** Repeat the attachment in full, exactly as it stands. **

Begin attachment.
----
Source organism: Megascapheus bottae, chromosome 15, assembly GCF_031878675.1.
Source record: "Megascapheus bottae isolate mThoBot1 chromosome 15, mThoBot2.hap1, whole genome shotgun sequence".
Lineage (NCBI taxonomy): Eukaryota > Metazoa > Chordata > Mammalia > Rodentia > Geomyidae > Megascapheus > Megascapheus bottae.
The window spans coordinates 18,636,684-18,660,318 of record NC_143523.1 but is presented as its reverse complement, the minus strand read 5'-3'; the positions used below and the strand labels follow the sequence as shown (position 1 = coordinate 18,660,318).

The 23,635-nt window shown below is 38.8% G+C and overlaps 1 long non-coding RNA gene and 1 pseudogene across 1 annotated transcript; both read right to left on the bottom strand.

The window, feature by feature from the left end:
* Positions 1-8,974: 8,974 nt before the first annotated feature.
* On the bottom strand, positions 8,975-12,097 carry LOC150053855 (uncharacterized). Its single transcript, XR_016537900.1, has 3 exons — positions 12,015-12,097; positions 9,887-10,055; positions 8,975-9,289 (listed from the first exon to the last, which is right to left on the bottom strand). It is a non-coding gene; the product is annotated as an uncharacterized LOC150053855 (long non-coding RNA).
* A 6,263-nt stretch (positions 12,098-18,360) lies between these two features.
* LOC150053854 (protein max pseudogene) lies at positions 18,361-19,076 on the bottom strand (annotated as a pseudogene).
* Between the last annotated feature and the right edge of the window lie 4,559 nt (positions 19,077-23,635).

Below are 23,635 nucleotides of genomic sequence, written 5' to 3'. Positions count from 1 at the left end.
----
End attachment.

Source organism: Megascapheus bottae, chromosome 15, assembly GCF_031878675.1.
Source record: "Megascapheus bottae isolate mThoBot1 chromosome 15, mThoBot2.hap1, whole genome shotgun sequence".
Lineage (NCBI taxonomy): Eukaryota > Metazoa > Chordata > Mammalia > Rodentia > Geomyidae > Megascapheus > Megascapheus bottae.
The window spans coordinates 18,636,684-18,660,318 of record NC_143523.1 but is presented as its reverse complement, the minus strand read 5'-3'; the positions used below and the strand labels follow the sequence as shown (position 1 = coordinate 18,660,318).

The 23,635-nt window shown below is 38.8% G+C and overlaps 1 long non-coding RNA gene and 1 pseudogene across 1 annotated transcript; both read right to left on the bottom strand.

The window, feature by feature from the left end:
* Positions 1-8,974: 8,974 nt before the first annotated feature.
* On the bottom strand, positions 8,975-12,097 carry LOC150053855 (uncharacterized). Its single transcript, XR_016537900.1, has 3 exons — positions 12,015-12,097; positions 9,887-10,055; positions 8,975-9,289 (listed from the first exon to the last, which is right to left on the bottom strand). It is a non-coding gene; the product is annotated as an uncharacterized LOC150053855 (long non-coding RNA).
* A 6,263-nt stretch (positions 12,098-18,360) lies between these two features.
* LOC150053854 (protein max pseudogene) lies at positions 18,361-19,076 on the bottom strand (annotated as a pseudogene).
* Between the last annotated feature and the right edge of the window lie 4,559 nt (positions 19,077-23,635).

Below are 23,635 nucleotides of genomic sequence, written 5' to 3'. Positions count from 1 at the left end.